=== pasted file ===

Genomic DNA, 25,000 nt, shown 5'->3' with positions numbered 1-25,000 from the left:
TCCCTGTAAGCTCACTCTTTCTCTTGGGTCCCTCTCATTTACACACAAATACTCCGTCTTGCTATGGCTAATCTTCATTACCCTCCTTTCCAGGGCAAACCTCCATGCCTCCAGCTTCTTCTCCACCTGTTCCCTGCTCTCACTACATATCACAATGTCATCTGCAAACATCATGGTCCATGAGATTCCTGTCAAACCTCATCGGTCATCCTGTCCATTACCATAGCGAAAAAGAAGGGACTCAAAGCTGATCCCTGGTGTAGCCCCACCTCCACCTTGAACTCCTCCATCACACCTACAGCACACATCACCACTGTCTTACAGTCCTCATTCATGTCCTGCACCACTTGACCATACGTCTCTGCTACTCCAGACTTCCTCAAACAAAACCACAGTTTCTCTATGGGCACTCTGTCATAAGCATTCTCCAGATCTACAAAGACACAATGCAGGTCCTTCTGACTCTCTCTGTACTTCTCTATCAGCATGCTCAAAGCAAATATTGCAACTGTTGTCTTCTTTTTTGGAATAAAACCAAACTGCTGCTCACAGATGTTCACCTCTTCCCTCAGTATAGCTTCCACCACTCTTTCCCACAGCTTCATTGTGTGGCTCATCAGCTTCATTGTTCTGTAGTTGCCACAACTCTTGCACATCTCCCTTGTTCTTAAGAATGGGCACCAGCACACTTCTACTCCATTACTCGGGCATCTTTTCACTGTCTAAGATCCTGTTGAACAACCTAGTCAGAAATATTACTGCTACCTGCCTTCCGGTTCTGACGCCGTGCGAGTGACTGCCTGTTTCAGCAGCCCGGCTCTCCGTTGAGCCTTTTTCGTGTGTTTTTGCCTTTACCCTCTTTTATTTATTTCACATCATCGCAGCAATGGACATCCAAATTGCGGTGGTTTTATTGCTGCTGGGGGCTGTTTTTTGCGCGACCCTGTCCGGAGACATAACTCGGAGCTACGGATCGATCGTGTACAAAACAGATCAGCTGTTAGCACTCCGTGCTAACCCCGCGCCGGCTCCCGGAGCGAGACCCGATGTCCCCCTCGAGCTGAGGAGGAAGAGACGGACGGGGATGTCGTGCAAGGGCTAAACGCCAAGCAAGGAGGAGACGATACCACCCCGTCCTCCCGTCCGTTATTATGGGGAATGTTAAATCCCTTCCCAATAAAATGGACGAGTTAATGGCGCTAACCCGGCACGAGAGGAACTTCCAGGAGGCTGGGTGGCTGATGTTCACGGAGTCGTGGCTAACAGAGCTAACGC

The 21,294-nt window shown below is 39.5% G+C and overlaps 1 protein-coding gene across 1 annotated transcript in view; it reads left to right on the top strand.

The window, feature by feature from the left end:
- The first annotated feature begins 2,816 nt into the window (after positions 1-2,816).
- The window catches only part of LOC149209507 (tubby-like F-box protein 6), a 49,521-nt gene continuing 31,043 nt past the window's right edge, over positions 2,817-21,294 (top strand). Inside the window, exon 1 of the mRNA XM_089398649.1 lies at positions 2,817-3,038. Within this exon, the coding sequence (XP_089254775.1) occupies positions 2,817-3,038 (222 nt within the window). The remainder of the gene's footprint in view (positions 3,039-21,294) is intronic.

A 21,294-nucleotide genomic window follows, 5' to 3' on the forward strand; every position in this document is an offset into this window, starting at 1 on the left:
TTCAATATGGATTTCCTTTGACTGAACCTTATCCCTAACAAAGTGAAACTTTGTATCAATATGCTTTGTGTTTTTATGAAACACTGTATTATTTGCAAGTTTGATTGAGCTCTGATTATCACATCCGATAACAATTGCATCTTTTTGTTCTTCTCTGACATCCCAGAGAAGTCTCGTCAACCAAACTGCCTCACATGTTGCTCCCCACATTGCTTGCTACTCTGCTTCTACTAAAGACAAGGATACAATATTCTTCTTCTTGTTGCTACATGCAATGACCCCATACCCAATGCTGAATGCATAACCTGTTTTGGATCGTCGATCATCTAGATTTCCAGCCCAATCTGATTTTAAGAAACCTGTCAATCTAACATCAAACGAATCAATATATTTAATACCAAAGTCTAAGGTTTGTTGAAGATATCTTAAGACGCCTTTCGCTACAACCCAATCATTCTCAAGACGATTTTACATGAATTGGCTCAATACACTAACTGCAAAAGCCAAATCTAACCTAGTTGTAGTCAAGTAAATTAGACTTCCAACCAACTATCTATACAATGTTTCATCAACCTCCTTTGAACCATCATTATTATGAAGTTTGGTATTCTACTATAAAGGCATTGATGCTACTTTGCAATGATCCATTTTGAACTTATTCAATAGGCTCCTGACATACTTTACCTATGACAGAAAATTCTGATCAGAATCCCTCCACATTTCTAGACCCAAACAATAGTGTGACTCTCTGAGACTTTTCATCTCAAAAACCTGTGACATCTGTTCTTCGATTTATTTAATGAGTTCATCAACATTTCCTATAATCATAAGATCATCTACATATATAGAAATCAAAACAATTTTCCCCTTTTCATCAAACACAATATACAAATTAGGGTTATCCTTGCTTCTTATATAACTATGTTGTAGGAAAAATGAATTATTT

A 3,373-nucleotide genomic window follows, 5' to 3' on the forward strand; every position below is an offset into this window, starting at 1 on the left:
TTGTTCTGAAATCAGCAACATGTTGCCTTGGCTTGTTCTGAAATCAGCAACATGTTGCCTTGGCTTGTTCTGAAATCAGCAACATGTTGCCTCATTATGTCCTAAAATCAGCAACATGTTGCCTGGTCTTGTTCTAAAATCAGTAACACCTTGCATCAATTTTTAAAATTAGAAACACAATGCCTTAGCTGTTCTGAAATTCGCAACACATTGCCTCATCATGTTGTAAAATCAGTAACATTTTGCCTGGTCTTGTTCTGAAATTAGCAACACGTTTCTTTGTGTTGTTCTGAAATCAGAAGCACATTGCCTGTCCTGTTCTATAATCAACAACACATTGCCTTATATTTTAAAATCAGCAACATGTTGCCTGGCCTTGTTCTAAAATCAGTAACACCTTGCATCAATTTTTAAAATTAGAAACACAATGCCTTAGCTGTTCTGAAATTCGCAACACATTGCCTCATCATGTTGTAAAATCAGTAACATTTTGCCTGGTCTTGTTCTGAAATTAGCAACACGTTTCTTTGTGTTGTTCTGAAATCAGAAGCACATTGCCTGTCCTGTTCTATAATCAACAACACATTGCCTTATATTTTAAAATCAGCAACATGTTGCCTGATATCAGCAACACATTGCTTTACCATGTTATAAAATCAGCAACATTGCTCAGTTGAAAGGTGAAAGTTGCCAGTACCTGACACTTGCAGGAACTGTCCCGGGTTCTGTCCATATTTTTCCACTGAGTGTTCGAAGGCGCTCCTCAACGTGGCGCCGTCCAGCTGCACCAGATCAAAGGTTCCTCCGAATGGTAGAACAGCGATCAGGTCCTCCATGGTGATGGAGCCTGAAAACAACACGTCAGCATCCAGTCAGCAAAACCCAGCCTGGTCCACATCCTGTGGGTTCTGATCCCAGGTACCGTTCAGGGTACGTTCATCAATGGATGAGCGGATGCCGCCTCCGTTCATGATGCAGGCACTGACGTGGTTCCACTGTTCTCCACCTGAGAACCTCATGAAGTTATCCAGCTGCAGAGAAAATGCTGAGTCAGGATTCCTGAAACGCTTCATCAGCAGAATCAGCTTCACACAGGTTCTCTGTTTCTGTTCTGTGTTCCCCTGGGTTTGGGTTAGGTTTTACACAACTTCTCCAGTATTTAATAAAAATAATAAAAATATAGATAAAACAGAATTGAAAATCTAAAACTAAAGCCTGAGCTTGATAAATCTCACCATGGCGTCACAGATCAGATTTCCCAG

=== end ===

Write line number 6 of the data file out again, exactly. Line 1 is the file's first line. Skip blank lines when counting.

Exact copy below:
- The window catches only part of LOC149209507 (tubby-like F-box protein 6), a 49,521-nt gene continuing 31,043 nt past the window's right edge, over positions 2,817-21,294 (top strand). Inside the window, exon 1 of the mRNA XM_089398649.1 lies at positions 2,817-3,038. Within this exon, the coding sequence (XP_089254775.1) occupies positions 2,817-3,038 (222 nt within the window). The remainder of the gene's footprint in view (positions 3,039-21,294) is intronic.